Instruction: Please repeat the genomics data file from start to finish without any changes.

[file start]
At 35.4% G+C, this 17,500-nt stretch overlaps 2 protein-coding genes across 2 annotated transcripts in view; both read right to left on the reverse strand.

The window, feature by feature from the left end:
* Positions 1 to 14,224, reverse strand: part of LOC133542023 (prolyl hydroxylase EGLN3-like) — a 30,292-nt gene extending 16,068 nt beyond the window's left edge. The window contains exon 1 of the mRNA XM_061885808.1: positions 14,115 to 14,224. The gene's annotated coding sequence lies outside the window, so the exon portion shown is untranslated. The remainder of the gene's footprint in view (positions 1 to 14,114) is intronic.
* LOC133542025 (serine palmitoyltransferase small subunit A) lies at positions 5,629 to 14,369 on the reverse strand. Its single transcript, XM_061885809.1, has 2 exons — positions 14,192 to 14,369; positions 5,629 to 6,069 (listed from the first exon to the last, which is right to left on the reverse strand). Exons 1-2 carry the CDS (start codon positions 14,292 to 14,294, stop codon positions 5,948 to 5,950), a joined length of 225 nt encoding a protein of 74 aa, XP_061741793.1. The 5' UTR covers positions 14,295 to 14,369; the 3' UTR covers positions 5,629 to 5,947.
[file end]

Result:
At 35.4% G+C, this 17,500-nt stretch overlaps 2 protein-coding genes across 2 annotated transcripts in view; both read right to left on the reverse strand.

The window, feature by feature from the left end:
* Positions 1 to 14,224, reverse strand: part of LOC133542023 (prolyl hydroxylase EGLN3-like) — a 30,292-nt gene extending 16,068 nt beyond the window's left edge. The window contains exon 1 of the mRNA XM_061885808.1: positions 14,115 to 14,224. The gene's annotated coding sequence lies outside the window, so the exon portion shown is untranslated. The remainder of the gene's footprint in view (positions 1 to 14,114) is intronic.
* LOC133542025 (serine palmitoyltransferase small subunit A) lies at positions 5,629 to 14,369 on the reverse strand. Its single transcript, XM_061885809.1, has 2 exons — positions 14,192 to 14,369; positions 5,629 to 6,069 (listed from the first exon to the last, which is right to left on the reverse strand). Exons 1-2 carry the CDS (start codon positions 14,292 to 14,294, stop codon positions 5,948 to 5,950), a joined length of 225 nt encoding a protein of 74 aa, XP_061741793.1. The 5' UTR covers positions 14,295 to 14,369; the 3' UTR covers positions 5,629 to 5,947.